Turning the Tables on Race: Disrupting Systems of Exclusion, Marginalization and Privilege aims to give the reader the upper hand in conversations about race.

The newest resource from The Raceless Gospel Initiative at Good Faith Media, after reading it, you’ll likely want to rearrange a few things.

It will not support a neat and tidy theology. It will not go well with the system that you already have in place. Instead, Turning the Tables on Race is sure to make a mess of your traditional beliefs about our shared humanity and the color-coded way that American society identifies us.

The problems started by the social theory of race are not wrapped up neatly or presented with a bow just in time for Christmas. The work is intentional and personal, communal and relational.

No seven- or 12-step promises, this resource is but a compass as we continue on the narrow path as followers of the Way. One foot in front of the other, the raceless gospel calls into question the hierarchical ways that we relate to each other. How can two people walk together unless they are on equal footing?

We do not divest ourselves of race, its progeny and privileges without the ongoing practice of self-mortification and a thorough cleaning of segregated houses of faith. Dismantling the 400-year-old caste system will involve painful admissions and require firm convictions about who we are as Christians, namely a body of believers.

We cannot simply add more chairs to the table. We should also table any conversations about forgiveness and reconciliation until we have made restitution and done the work of reparations. It is best that we do things in order and not blame-shift if cross-cultural relationships stall. The onus is not on the victim but the perpetrator.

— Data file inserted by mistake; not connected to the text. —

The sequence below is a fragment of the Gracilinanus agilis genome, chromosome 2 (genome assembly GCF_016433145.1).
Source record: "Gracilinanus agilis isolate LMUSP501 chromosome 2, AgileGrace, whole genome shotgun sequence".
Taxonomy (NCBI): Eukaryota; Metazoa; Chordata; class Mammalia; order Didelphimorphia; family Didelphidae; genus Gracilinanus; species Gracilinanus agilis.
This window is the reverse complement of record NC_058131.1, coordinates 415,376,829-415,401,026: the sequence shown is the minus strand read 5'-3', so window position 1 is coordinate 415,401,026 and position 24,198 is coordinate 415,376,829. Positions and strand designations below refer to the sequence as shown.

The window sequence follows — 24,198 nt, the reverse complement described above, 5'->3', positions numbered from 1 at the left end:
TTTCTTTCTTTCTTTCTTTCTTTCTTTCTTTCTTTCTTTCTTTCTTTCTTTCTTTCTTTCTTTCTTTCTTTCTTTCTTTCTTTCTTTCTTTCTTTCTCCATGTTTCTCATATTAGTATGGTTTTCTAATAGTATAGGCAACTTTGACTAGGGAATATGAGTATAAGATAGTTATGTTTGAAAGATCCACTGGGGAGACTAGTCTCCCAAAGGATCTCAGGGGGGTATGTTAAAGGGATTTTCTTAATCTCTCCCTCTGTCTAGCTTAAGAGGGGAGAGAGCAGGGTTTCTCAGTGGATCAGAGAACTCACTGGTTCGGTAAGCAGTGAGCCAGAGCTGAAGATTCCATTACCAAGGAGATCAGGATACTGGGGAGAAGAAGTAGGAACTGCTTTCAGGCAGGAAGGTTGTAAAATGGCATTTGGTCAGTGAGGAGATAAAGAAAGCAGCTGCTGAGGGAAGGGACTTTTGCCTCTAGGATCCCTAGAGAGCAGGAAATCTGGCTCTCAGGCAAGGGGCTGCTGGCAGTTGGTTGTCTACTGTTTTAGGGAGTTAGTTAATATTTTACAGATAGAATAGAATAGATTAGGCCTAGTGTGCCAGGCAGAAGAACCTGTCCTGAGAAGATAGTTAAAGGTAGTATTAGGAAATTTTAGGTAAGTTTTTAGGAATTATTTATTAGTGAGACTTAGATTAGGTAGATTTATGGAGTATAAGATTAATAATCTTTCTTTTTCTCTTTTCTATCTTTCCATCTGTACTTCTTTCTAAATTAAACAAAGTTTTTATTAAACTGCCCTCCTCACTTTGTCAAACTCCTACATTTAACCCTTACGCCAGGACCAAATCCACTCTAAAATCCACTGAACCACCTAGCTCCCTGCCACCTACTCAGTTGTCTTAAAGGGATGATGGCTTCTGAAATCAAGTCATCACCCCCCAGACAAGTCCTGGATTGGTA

Turning the Tables on Race offers questions for discussion and reflection as well as original artwork for the reader to engage. The hope is that this resource will give us all eyes to see the discrepancies between our segregated practice of faith and our interconnected life as members of Christ’s body.

Like Jesus’ sweaty performance in the temple after witnessing a robbery, double dealing involving God’s people, Turning the Tables on Race questions the “double-consciousness” that is required of American Christians. Claiming both a racialized identity given by American society and a baptismal identity given as a member of Christ’s body, readers are presented with a choice.

The story appears in all four Gospels, which makes it unavoidable. Readers see another side of Jesus. It’s his good side for those who are being oppressed. For them, they see that Jesus doesn’t like injustice.

Turning the Tables on Race addresses the North American church’s ongoing relationship with the sociopolitical construct and questions why the church hasn’t ended it. A byproduct of Europe’s so-called “Age of Enlightenment,” race has been disproven scientifically.

The American Anthropological Association issued a statement discounting it, writing that “‘race’ was a mode of classification linked specifically to peoples in the colonial situation. It subsumed a growing ideology of inequality devised to rationalize European attitudes and treatment of the conquered and enslaved peoples.”

Still, American churches continue to offer race theological support. But Turning the Tables on Race hopes to remove these pillars of faith.

Like The Words We Must Say: A New Tongue for a New Day, which offers seven meditations to transform how we talk about race, this resource will change how we look at race and disrupt the social agreement we have made to exclude and marginalize many for the sake of a privileged few.

It’s not an easy conversation but it should not be avoided.

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